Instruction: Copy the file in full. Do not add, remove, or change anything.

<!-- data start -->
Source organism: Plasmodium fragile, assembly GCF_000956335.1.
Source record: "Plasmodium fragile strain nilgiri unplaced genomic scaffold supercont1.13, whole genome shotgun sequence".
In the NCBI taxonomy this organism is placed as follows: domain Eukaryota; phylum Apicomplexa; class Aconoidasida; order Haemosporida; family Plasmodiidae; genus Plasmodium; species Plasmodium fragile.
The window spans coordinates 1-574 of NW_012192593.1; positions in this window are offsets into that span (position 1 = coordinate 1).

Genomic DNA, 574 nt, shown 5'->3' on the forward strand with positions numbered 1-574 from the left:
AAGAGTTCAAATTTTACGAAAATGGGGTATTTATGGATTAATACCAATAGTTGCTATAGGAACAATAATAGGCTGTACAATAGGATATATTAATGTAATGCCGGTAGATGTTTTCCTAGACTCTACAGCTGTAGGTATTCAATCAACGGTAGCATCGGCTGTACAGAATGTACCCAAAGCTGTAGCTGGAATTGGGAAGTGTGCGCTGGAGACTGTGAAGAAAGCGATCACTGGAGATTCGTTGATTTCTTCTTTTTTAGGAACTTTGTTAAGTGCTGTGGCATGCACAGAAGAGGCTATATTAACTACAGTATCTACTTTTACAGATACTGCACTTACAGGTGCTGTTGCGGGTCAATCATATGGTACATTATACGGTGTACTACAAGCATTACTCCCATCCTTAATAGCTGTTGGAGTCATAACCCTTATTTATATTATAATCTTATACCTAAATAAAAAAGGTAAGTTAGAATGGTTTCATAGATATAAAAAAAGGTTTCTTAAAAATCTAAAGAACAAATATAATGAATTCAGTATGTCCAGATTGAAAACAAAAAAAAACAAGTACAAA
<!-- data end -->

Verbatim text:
Source organism: Plasmodium fragile, assembly GCF_000956335.1.
Source record: "Plasmodium fragile strain nilgiri unplaced genomic scaffold supercont1.13, whole genome shotgun sequence".
In the NCBI taxonomy this organism is placed as follows: domain Eukaryota; phylum Apicomplexa; class Aconoidasida; order Haemosporida; family Plasmodiidae; genus Plasmodium; species Plasmodium fragile.
The window spans coordinates 1-574 of NW_012192593.1; positions in this window are offsets into that span (position 1 = coordinate 1).

Genomic DNA, 574 nt, shown 5'->3' on the forward strand with positions numbered 1-574 from the left:
AAGAGTTCAAATTTTACGAAAATGGGGTATTTATGGATTAATACCAATAGTTGCTATAGGAACAATAATAGGCTGTACAATAGGATATATTAATGTAATGCCGGTAGATGTTTTCCTAGACTCTACAGCTGTAGGTATTCAATCAACGGTAGCATCGGCTGTACAGAATGTACCCAAAGCTGTAGCTGGAATTGGGAAGTGTGCGCTGGAGACTGTGAAGAAAGCGATCACTGGAGATTCGTTGATTTCTTCTTTTTTAGGAACTTTGTTAAGTGCTGTGGCATGCACAGAAGAGGCTATATTAACTACAGTATCTACTTTTACAGATACTGCACTTACAGGTGCTGTTGCGGGTCAATCATATGGTACATTATACGGTGTACTACAAGCATTACTCCCATCCTTAATAGCTGTTGGAGTCATAACCCTTATTTATATTATAATCTTATACCTAAATAAAAAAGGTAAGTTAGAATGGTTTCATAGATATAAAAAAAGGTTTCTTAAAAATCTAAAGAACAAATATAATGAATTCAGTATGTCCAGATTGAAAACAAAAAAAAACAAGTACAAA